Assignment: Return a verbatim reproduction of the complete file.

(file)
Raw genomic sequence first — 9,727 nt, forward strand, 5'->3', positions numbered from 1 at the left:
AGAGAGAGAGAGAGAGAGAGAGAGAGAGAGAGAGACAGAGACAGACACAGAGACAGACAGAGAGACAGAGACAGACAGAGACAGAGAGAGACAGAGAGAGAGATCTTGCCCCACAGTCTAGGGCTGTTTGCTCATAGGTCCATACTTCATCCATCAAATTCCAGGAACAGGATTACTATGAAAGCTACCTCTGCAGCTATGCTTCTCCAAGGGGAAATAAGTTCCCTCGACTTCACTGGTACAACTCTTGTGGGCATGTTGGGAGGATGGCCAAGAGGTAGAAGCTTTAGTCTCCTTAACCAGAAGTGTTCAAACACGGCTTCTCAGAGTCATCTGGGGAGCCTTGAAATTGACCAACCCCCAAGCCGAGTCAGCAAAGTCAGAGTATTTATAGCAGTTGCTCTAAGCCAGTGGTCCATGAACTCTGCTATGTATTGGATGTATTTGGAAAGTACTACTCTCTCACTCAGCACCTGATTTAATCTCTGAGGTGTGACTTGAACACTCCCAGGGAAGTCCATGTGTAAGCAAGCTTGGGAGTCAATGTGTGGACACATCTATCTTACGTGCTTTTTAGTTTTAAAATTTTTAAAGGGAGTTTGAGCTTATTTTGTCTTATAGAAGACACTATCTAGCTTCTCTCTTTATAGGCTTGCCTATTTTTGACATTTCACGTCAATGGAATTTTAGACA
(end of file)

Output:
Raw genomic sequence first — 9,727 nt, forward strand, 5'->3', positions numbered from 1 at the left:
AGAGAGAGAGAGAGAGAGAGAGAGAGAGAGAGAGACAGAGACAGACACAGAGACAGACAGAGAGACAGAGACAGACAGAGACAGAGAGAGACAGAGAGAGAGATCTTGCCCCACAGTCTAGGGCTGTTTGCTCATAGGTCCATACTTCATCCATCAAATTCCAGGAACAGGATTACTATGAAAGCTACCTCTGCAGCTATGCTTCTCCAAGGGGAAATAAGTTCCCTCGACTTCACTGGTACAACTCTTGTGGGCATGTTGGGAGGATGGCCAAGAGGTAGAAGCTTTAGTCTCCTTAACCAGAAGTGTTCAAACACGGCTTCTCAGAGTCATCTGGGGAGCCTTGAAATTGACCAACCCCCAAGCCGAGTCAGCAAAGTCAGAGTATTTATAGCAGTTGCTCTAAGCCAGTGGTCCATGAACTCTGCTATGTATTGGATGTATTTGGAAAGTACTACTCTCTCACTCAGCACCTGATTTAATCTCTGAGGTGTGACTTGAACACTCCCAGGGAAGTCCATGTGTAAGCAAGCTTGGGAGTCAATGTGTGGACACATCTATCTTACGTGCTTTTTAGTTTTAAAATTTTTAAAGGGAGTTTGAGCTTATTTTGTCTTATAGAAGACACTATCTAGCTTCTCTCTTTATAGGCTTGCCTATTTTTGACATTTCACGTCAATGGAATTTTAGACA